A ‘shock to the system’: How UA club sports are handling COVID-19

While some teams are dealing with devastating losses, others seem unfazed by heightened restrictions


Photo courtesy of Alabama Club Rugby Team

COVID-19 has turned the whole world upside down during the past eight months. The club sports industry has been no exception.

Although UA Varsity sports have gone through major adjustments, club sport teams have also had to adjust due to the pandemic. In order to mitigate the risk to the campus community, “the decision was made that no travel or competition would occur for the fall,” according to Laura Thomas, the Assistant Director of Sports Programs.

Thomas worked with club officers to create a phased plan of return for each team. She said that different sports are in different phases of their return due to the specific nature of the sport. However, most teams have been able to have strength and conditioning workouts and limited practices as a way for players to come together. 

Men’s Rugby

For the Alabama Men’s Rugby team, COVID-19 has brought significant changes and challenges to their season. Coming off a national championship in early March, the team has had to try to keep spirits up despite restrictions and complications. Usually the team practices three days a week, with a film session and travel on the weekends. With COVID-19, the team has had to adjust to one passing practice a week, according to Brendan Donohue, a junior majoring in finance and the vice president of the club. 

“Having one year without recruits is devastating, “Donohue said. “[We’re] doing our best but keeping spirits up is a big shock to the system.”

Ballroom Dancing

The UA Collegiate Ballroom Competition Team has also had to adapt to a new normal. Kristina Woodward, a senior majoring in international studies and German and the president of the club, said that the club has had issues with practice space and being able to work with partners. Due to COVID-19 guidelines, the team is now practicing outside on the University Recreation fields, where they primarily focus on solo work. Woodward hopes to be able to gain indoor practice space during the next semester, if guidelines allow.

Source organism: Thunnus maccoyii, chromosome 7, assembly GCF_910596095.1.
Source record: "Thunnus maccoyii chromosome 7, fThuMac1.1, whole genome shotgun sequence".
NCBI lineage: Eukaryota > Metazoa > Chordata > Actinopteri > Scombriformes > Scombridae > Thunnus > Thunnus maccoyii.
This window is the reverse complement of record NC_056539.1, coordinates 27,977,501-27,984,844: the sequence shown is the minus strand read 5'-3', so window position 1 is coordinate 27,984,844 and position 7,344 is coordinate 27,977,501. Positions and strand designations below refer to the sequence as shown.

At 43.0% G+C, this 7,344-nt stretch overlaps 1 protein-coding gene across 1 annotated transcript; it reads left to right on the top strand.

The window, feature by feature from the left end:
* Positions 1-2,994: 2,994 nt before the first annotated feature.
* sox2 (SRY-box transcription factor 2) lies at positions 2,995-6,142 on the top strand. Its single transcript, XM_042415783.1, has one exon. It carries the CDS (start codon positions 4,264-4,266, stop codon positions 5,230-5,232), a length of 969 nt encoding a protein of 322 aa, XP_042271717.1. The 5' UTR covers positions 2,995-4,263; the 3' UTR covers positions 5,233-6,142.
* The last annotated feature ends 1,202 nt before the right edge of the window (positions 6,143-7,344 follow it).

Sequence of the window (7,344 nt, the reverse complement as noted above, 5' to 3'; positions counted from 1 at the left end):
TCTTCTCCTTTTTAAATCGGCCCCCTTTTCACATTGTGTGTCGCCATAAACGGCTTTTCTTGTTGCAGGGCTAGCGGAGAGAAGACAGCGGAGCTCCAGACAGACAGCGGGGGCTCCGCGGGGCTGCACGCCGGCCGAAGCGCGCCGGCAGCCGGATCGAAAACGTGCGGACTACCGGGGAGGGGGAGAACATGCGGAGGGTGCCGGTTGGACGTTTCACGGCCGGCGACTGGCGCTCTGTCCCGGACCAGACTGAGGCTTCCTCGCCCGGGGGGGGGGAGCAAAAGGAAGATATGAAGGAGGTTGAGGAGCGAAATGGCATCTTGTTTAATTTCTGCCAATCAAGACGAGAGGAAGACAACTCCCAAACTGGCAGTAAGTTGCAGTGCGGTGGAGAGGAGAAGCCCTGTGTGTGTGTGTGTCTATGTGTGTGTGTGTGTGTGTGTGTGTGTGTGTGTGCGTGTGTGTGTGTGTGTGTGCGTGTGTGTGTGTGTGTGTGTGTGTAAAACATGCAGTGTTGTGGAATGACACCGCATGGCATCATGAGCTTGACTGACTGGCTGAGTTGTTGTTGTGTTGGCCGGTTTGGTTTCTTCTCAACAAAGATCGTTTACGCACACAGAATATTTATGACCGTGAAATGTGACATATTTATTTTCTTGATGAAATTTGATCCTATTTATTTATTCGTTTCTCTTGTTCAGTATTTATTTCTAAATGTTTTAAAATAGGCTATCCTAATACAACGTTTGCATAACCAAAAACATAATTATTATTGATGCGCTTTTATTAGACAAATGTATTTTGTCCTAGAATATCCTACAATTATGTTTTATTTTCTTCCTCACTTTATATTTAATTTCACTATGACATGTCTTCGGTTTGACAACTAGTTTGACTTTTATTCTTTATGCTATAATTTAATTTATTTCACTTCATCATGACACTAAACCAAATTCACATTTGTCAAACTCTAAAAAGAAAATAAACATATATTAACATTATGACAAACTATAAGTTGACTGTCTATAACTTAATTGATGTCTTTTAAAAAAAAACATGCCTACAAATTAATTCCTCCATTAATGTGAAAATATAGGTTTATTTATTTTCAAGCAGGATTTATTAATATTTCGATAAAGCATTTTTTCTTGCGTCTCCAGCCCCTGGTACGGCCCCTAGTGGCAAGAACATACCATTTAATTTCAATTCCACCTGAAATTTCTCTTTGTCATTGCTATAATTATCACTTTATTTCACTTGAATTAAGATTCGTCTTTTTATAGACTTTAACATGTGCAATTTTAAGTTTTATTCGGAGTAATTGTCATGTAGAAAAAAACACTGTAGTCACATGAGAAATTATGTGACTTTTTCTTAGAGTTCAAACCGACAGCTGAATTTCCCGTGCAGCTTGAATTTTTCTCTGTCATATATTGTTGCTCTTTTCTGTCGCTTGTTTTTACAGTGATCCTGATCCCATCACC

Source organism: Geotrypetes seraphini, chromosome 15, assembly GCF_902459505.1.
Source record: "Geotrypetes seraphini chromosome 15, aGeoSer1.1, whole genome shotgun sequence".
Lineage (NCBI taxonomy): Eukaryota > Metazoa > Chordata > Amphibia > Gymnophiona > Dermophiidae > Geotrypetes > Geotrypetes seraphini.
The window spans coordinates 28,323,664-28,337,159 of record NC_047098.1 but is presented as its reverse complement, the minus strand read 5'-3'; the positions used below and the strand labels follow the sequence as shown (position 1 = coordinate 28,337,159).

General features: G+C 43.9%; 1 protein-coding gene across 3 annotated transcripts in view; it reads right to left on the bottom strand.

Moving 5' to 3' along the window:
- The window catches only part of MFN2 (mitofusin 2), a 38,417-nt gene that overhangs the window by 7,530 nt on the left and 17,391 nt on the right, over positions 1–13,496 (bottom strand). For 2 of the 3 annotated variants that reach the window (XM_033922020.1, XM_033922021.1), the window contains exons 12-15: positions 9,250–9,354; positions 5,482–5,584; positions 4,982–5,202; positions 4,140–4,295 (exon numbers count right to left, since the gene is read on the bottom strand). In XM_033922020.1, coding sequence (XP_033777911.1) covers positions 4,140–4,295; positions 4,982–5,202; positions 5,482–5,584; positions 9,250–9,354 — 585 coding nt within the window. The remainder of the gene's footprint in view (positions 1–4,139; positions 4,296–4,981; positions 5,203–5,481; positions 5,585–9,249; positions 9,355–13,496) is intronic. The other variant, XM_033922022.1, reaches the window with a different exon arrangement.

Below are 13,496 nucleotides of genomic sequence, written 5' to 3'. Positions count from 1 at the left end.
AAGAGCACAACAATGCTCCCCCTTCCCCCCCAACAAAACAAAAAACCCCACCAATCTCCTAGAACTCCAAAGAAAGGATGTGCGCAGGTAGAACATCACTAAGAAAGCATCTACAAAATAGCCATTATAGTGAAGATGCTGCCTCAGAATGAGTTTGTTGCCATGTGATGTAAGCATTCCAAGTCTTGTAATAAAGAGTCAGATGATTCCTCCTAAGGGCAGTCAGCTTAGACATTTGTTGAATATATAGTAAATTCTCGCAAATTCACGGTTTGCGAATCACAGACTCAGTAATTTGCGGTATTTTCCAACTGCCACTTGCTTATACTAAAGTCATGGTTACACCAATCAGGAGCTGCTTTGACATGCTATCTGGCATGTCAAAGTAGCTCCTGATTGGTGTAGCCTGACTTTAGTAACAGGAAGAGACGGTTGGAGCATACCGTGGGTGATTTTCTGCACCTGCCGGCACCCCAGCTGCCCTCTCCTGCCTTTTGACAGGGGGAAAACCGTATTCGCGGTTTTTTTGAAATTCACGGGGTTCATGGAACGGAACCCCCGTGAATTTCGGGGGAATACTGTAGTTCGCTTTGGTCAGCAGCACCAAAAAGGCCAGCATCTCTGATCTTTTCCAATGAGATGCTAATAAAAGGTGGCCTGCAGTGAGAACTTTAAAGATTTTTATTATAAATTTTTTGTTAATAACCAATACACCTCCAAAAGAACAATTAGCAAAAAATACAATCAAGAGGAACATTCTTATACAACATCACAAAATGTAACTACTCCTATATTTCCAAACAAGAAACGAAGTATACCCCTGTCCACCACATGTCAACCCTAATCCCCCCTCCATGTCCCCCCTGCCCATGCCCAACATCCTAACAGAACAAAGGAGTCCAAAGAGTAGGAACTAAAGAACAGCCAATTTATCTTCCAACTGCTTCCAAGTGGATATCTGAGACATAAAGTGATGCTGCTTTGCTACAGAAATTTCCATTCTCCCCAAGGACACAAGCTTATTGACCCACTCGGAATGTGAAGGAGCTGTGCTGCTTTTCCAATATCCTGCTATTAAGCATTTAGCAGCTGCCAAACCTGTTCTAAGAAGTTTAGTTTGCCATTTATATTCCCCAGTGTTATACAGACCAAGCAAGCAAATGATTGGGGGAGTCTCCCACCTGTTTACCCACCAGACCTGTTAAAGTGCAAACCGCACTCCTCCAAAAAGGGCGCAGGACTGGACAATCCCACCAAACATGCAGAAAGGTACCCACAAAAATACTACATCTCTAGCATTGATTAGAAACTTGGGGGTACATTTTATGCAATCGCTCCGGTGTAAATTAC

Woodward said that even with the limitations, they are “focusing a lot more on strength and flexibility training, which is not exactly something we’ve focused on before.” She said they also have been focusing on “coming up with community service plans and fundraising plans” for their team to partake in.

Club Baseball

On the other hand, the club baseball team has been able to meet fairly consistently with workouts scheduled three times a week, according to Bob Soran, a senior majoring in mechanical engineering and the president of the club. He noted that the structure of practices and workouts are not different than what they would be usually. Soran said the biggest struggles with COVID-19 have been logistics and trying to “maintain engagement.”

Adam Smylie, a senior majoring in mechanical engineering and the vice president of the club, said one of the biggest struggles this season was planning tryouts for new members by having a multiple sessions limited to 20 people. Both Soran and Smylie agreed that they have had a successful season throughout the pandemic and have not had any outbreaks within their community.


Another club that has been relatively unaffected by the pandemic is Run UA. 

“We’re one of the lucky sports, because running’s one of the few sports people were able to do during quarantine, so we were allowed to start before most of the other sports,” said Meredith Parks, a senior majoring in mechanical engineering and the president of Run UA.

Parks said the only differences for this season are that the team must wear masks before and after running, and they cannot host social events. Even with the complications of social distancing and the cancellation of many events, they were still able to gain new members throughout the semester and from the virtual Get On Board Day hosted earlier this fall. 

Although COVID-19 has certainly made it harder for teams to come together and compete, it has allowed the Office of Sports Programs to develop and utilize assessment tools to gauge each program’s needs. Thomas also said that they have taken advantage of this time to market some of their programs in different ways to students around campus.

The Office of Sports Programs have been working on possible plans for the spring but they might not be finalized until after the new year.

 “We are here to work with the students and to work for them, [and] the priority has to be on the safety of the community,” Thomas said.